To boost its eight-year-old Mileage Plus First Card, First Chicago Corp. has introduced a prepaid phone card that lets cardholders earn miles by making long-distance phone calls.

The Chicago-based bank said it is the first to unite a cobranded airline card with a prepaid phone card.

The Minutes and Miles Phonecard is being sent to holders of Mileage Plus First Card, which is issued through FCC National Bank, First Chicago's credit card subsidiary.

About 25% of a planned one million phone cards have been sent, with the remainder to be issued this month, according to First Chicago.

Consumers can use the new card by dialing a toll-free number printed on its back and entering a personal identification number, followed by the number they wish to call. The phone system tracks the prepaid minutes and informs the cardholder how many long-distance minutes remain, First Chicago said.

Mileage Plus MasterCard and Visa cardholders will earn one mile for every dollar's purchase put on the new card, which then goes toward tickets on United Airlines, First Chicago's partner.

"Prepaid phone cards are easy to use and have proven to be an economical way to stay in touch while traveling, for kids away at school, and for international calling," said Scott P. Marks, chairman of FCC National Bank, in a release.

The card comes in five randomly assigned designs that feature United aircraft.

"There's a lot of collectibility in these cards," said Stephen Arnold, vice president and product manager for cobranded cards at First Card. The different designs could conceivably entice consumers to buy all five, he said.

Minutes and Miles comes with 10 free minutes of long-distance calling time that can be used anywhere in the continental United States through Aug. 31. Card members will be able to buy additional phone time at the rate of 25 cents a minute, although they are not obliged to buy more time.

Cardholders using a Mileage Plus First Card to buy additional minutes will earn double miles for each dollar of telephone calls on Minutes and Miles, First Chicago said.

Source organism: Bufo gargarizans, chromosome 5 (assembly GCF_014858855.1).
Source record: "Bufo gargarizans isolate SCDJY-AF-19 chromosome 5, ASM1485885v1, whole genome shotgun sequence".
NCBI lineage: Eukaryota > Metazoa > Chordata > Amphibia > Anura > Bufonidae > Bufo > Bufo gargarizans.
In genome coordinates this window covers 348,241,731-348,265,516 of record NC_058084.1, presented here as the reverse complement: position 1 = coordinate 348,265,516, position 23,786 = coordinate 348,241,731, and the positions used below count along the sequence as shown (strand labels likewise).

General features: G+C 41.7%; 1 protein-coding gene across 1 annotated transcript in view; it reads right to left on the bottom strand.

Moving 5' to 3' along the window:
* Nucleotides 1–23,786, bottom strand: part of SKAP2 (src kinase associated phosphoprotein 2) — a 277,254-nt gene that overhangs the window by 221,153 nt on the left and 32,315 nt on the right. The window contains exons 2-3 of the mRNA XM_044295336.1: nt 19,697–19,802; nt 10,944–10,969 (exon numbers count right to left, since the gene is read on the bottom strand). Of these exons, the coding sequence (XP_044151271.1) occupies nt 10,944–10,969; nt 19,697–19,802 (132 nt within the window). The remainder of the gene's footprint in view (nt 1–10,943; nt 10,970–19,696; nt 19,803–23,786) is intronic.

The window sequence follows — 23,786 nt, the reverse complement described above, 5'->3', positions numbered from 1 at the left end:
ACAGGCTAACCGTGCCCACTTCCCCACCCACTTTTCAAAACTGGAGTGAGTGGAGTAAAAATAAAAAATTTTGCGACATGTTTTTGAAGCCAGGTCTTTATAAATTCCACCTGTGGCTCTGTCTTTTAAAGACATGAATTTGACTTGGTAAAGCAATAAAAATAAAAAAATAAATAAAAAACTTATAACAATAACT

Industry observers indicated that the First Chicago card was likely to do reasonably well. "I think it's pretty good," said Tammi Scheetz, research director for Inside Flyer, a Colorado Springs-based magazine.

She saw as a key benefit that "you don't have to switch your long- distance carrier" to use the new card.

Credit cards with frequent-flier tie-ins are a hot commodity within the industry. In January, Old Kent Financial Corp. launched a program in which cardholders could earn $100 toward any U.S. airfare for every $5,000 spent. This followed First of America Bank Corp.'s introduction of FirstAir Visa, which, like the Old Kent program, gave cardholders a choice of domestic airline.

Linking phone usage and travel miles, though, is a fairly new idea, and industry followers will be watching closely to see what happens. First Chicago predicted that $1 billion worth of prepaid phone cards - a product largely unknown just a few years ago - would be bought in the United States this year.

"There is a lot of mixed reaction" to phone cards, said Robert McKinley, president of RAM Research Corp., Frederick, Md. "There are those that love them and those that can't stand them."

Allowing that they are "convenient in that they're paid ahead of time," Mr. McKinley speculated that cards such as First Chicago's might find a niche among business travelers who must pay for their personal calls or do not want others to know where they're calling.

First Card's Mr. Arnold predicted that the phone card market would continue to come on strong. "It offers security," he said, "plus, people often don't have a lot of change in their pockets to make calls."

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